• Italian cuisine: traditional Italian food. You can also say French cuisine, Russian cuisine, Chinese cuisine and so on. I adore pasta, pizza and Italian cuisine in general.
  • more of a chore than a pleasure: something you do rather unwillingly. I think that cooking is more of a chore than a pleasure.
  • mouth-watering: delicious, appetizing.
  • my mouth is watering: that is to say you find something very appetizing. People use this expression when they see/smell food that looks very delicious. My mouth is watering every time I think about my grandmother’s apple pie.
  • nutritious products: products rich in calories. A nutritious breakfast is a great way to start the day, as it gives your body the nutrients and you get enough energy.
  • processed food: food that has been modified in an undesirable or unhealthy way to achieve its current state. Try to avoid processed foods like flavored nuts and cereal bars. It is much healthier to eat organic food.
  • quality justifies the bill: when a product is worth buying due its good quality, even if it’s expensive. I first thought those strawberries were too expensive, but when I tasted them I understood that their quality justified the bill.
  • quick snack: a light and quick meal, usually unhealthy. Eating quick snack instead of main meal can be harmful for stomach.
  • ready meal: a meal that you buy already cooked, which only requires reheating to be eaten. I had no desire to cook, so I bought a ready meal in a nearby supermarket.
  • restrain one’s hunger: to avoid eating when you really want to. Usually practiced during diets. John couldn’t restrain his hunger anymore and went to the nearest fast-food restaurant.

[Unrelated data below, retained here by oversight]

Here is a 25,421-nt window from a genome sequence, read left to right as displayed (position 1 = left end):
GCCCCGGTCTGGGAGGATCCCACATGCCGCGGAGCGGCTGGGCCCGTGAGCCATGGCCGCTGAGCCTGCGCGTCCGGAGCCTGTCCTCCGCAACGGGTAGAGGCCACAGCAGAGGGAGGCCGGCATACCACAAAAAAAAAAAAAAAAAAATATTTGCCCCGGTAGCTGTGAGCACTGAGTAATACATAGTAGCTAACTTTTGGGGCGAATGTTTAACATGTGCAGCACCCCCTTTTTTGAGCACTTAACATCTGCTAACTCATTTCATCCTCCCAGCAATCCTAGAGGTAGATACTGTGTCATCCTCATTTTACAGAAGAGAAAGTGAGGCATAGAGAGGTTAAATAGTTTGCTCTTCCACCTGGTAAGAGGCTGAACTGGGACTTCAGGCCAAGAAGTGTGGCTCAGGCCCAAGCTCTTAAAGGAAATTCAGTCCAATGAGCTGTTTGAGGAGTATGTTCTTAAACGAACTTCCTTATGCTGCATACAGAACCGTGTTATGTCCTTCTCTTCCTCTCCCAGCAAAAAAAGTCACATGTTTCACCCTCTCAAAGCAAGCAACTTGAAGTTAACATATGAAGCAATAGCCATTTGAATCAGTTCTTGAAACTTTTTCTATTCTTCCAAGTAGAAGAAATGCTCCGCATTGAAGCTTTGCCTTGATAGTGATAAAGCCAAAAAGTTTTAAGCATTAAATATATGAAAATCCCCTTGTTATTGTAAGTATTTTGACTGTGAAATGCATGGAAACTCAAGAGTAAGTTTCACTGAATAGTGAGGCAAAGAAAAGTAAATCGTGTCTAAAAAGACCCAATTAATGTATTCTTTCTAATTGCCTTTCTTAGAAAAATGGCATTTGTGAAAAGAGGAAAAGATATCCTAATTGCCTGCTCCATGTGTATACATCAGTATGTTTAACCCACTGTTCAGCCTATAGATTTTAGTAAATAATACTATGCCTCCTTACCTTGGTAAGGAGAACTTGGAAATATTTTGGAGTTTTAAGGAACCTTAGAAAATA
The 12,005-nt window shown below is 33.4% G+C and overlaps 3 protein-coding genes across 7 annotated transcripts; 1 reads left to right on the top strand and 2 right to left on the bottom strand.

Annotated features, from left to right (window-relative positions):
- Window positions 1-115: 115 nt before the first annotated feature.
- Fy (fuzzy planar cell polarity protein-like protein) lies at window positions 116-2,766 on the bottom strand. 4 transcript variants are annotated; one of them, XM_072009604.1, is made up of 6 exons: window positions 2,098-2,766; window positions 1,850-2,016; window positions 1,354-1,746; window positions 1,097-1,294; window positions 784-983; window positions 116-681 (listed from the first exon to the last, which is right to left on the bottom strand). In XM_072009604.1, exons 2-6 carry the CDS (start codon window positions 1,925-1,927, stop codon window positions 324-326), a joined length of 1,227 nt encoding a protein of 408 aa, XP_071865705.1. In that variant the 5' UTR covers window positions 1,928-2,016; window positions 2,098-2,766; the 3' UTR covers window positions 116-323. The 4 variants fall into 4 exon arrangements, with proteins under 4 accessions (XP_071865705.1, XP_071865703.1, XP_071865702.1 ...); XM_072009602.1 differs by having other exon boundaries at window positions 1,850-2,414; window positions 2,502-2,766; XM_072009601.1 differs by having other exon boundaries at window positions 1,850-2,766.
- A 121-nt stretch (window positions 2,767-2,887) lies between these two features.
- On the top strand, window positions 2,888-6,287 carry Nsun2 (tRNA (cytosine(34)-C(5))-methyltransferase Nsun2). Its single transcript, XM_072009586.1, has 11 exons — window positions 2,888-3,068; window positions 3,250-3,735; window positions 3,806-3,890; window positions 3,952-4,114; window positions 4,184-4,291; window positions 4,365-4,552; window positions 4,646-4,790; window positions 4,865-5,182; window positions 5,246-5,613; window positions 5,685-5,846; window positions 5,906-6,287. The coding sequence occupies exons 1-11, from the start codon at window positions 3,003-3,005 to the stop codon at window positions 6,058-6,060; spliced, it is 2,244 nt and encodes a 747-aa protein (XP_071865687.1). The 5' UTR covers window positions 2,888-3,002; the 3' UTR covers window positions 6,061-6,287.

• slap-up meal: a quick and fatty meal. To slap up means to cook something very quickly. I feel like making a slap-up meal tonight.
  • starving hungry: to be extremely hungry. I woke up starving hungry yesterday and ate the whole roast chicken.
  • take-away: a meal prepared in a café/restaurant and eaten at home. I’m going to ring the Japanese restaurant and order a takeaway.
  • the main meal: the most important meal of the day.
  • to be dying of hunger: an exaggerated way of saying you are really hungry. I haven’t eaten all day. I’m dying of hunger!
  • to be full-up: to eat to the point that you can’t eat anymore. – Would you like more chips? – No, thank you, I’m already full-up!
  • to be ravenous (to have ravenous appetite): to be really hungry, starving, voracious. After working all day, I had a ravenous appetite.
  • to be starving hungry: an exaggerated way of saying you are very hungry.
  • to bolt something down: to eat a large amount of food very quickly. Don’t bolt your food down like that, it’s very rude!
  • to catch a snack: to eat a little portion of food very quickly.
  • to eat a balanced diet: to eat correctly and in time.
  • to eat like a horse: to always eat a lot. She’s so ​thin, ​yet she ​eats like a ​horse.
  • to follow a recipe: to cook a meal using instructions. Although she had never cooked a jugged hare before, she followed a recipe and made a fantastic meal.
  • to foot the bill: to pay the bill. You paid for dinner last time. Let me foot the bill for lunch today.
  • to grab a bite to eat: to eat something quickly. I won’t eat the whole cake, just let me grab a bite to eat.
  • to have a sweet tooth: to enjoy eating sweet food. Dave eats candy all the time. He must have a sweet tooth.
  • to overeat oneself: eat too much, eat immodestly. If you overeat, you’re bound to get fat.
  • to play with your food: to push food around the plate without eating it.
  • to spoil your appetite: to do something that would hinder your desire to eat. Stop talking about the snails, you’re spoiling my appetite!
  • to tuck into: to eat something greedily and with pleasure. After not eating the whole day, he tucked into the ham like a savage.
  • to wine and dine: to banquet, to “entertain with good food”. If you wine and dine someone, you usually take him out to dinner at a fancy restaurant. The company wined and dined us, hoping to convince us we should accept the job.
  • to work up an appetite: to do something that will lead to hunger. He must have worked up an appetite in the gym.